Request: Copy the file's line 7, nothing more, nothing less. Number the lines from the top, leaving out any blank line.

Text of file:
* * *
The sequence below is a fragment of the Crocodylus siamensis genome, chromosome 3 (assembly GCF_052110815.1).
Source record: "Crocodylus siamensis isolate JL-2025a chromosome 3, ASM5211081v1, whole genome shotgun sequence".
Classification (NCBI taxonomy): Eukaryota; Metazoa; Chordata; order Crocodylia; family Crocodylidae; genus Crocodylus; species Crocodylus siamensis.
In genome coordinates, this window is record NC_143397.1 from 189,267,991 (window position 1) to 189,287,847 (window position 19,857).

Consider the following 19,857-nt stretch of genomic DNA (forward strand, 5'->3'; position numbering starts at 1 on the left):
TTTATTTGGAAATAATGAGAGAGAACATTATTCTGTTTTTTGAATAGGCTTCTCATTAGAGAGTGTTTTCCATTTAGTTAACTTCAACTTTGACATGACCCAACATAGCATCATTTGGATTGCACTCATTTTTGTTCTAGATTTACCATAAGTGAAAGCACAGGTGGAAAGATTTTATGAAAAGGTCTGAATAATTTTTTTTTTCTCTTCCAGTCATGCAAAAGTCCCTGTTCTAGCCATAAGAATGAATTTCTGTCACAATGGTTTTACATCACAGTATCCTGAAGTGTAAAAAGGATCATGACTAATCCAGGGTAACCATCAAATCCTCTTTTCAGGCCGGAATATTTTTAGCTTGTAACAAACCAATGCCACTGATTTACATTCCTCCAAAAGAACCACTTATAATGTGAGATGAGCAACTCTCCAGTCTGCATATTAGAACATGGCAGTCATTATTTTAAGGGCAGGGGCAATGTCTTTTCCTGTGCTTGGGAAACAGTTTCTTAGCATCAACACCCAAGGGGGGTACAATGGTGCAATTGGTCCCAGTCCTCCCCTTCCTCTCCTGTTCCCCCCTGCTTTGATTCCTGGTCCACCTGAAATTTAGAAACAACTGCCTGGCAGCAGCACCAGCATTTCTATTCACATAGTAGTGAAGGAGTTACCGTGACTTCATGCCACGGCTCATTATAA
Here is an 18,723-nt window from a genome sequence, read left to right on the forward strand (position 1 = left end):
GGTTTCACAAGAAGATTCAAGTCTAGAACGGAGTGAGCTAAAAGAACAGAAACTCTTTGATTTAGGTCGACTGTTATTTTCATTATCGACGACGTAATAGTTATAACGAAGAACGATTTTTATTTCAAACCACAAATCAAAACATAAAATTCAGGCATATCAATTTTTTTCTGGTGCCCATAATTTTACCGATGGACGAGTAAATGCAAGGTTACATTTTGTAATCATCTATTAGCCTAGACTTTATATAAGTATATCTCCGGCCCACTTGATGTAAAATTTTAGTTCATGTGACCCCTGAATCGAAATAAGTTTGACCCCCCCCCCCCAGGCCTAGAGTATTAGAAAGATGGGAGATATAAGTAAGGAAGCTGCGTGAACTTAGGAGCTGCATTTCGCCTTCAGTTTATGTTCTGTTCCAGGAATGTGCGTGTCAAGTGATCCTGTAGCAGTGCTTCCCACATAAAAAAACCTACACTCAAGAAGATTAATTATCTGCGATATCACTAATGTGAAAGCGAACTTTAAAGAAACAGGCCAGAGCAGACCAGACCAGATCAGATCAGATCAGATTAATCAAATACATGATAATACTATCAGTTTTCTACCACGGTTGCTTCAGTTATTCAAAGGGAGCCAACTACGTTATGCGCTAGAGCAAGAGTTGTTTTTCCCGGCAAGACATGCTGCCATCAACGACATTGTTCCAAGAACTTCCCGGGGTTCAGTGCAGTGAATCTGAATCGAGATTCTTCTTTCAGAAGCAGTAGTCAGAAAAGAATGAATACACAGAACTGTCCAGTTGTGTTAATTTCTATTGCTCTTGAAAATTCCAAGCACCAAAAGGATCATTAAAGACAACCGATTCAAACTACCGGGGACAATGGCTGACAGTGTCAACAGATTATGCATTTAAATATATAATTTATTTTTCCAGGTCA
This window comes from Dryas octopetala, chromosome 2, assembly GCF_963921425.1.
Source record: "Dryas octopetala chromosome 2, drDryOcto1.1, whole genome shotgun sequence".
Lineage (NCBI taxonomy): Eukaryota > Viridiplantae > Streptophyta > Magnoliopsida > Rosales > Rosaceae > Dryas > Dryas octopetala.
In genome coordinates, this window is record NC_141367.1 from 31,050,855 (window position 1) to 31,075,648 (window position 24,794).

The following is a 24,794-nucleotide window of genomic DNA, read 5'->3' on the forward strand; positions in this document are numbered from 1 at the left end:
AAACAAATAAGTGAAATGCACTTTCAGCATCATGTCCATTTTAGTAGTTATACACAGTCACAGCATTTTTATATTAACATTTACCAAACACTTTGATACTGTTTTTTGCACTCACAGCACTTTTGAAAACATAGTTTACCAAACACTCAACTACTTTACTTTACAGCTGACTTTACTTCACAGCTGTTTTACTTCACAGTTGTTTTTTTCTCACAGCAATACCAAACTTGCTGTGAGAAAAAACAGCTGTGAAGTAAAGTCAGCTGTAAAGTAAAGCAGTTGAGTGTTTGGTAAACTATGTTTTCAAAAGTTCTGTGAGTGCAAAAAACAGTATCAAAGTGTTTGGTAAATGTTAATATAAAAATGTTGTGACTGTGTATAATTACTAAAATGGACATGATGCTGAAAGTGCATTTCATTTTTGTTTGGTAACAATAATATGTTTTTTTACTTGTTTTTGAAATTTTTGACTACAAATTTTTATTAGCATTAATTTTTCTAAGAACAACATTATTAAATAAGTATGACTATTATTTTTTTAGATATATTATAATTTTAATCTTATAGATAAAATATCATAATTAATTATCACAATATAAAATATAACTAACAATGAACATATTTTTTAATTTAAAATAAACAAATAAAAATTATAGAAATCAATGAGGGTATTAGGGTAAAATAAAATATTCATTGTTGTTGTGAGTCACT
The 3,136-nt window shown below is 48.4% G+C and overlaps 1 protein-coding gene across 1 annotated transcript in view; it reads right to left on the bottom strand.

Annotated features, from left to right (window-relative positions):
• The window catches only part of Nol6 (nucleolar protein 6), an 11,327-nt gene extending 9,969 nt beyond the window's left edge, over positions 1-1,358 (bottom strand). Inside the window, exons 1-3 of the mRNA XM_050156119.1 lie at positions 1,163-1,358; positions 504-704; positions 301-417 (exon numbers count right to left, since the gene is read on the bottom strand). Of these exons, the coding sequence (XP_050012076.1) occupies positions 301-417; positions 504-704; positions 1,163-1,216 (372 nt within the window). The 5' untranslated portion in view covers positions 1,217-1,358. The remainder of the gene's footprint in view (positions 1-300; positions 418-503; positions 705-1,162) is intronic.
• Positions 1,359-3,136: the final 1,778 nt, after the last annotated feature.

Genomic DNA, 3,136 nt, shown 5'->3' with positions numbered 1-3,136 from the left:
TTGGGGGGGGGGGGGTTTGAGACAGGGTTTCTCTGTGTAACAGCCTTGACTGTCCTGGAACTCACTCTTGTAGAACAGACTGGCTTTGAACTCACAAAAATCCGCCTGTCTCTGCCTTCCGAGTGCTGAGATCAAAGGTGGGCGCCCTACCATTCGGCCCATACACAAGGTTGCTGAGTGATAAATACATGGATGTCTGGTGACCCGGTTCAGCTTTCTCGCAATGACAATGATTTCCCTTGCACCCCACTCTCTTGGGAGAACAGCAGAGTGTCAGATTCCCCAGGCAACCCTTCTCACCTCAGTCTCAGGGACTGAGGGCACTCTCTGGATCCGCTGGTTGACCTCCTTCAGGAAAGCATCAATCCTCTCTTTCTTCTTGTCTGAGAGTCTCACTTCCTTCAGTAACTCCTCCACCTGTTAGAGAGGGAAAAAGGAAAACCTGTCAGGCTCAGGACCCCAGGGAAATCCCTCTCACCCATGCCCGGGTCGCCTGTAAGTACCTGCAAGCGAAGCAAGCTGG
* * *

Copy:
Here is an 18,723-nt window from a genome sequence, read left to right on the forward strand (position 1 = left end):